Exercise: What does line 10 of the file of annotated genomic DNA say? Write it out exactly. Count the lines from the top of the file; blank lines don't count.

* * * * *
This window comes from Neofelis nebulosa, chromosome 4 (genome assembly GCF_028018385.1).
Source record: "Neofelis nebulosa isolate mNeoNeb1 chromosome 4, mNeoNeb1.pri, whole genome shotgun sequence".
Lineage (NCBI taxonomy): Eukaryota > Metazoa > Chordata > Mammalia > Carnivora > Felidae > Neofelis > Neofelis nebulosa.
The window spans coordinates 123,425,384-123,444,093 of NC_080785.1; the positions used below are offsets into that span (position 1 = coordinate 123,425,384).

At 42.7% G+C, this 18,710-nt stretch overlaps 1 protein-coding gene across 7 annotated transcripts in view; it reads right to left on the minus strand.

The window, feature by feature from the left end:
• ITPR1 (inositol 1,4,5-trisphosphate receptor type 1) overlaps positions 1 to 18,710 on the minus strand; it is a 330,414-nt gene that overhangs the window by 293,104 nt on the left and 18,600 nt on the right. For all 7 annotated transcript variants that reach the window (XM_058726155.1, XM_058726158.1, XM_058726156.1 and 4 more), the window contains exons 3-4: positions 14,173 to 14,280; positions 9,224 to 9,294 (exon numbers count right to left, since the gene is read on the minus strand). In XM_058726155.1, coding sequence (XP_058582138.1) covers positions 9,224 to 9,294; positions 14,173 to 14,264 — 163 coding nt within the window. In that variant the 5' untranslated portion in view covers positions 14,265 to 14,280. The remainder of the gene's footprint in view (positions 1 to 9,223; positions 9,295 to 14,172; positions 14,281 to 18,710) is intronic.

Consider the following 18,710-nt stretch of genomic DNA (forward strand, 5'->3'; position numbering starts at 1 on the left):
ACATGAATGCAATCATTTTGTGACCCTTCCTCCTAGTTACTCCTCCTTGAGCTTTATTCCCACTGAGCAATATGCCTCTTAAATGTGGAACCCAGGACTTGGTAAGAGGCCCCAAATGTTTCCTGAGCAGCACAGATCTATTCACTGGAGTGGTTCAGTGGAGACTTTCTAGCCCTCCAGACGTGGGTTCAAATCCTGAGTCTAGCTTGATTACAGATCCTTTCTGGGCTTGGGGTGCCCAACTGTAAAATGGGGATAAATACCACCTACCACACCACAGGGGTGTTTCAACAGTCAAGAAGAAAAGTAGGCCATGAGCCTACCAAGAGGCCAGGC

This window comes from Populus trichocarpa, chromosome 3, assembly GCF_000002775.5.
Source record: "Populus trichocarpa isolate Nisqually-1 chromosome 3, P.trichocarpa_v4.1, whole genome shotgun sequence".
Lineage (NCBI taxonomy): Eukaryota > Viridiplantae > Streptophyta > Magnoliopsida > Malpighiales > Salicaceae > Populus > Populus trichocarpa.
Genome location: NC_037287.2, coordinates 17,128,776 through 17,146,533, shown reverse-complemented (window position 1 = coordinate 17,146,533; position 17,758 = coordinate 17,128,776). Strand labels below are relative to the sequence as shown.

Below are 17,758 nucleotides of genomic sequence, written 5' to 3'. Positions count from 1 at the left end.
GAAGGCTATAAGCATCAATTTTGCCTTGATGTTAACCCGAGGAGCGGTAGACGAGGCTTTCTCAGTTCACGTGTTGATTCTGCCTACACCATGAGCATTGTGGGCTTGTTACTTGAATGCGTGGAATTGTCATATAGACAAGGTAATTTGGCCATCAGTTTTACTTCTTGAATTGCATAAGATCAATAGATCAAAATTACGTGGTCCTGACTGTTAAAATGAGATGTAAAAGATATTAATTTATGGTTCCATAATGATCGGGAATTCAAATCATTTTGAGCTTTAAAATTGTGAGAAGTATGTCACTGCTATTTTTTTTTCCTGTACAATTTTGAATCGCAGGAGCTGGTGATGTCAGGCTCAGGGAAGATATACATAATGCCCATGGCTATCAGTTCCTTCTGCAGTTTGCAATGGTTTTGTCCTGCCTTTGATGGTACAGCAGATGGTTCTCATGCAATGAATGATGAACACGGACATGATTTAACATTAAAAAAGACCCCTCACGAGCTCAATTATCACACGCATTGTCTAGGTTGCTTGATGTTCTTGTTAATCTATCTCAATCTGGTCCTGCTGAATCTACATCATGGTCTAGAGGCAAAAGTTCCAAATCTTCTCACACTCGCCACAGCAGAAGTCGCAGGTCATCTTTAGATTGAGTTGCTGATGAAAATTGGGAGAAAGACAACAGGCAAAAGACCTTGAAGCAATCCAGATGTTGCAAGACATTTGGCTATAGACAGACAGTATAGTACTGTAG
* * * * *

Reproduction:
This window comes from Populus trichocarpa, chromosome 3, assembly GCF_000002775.5.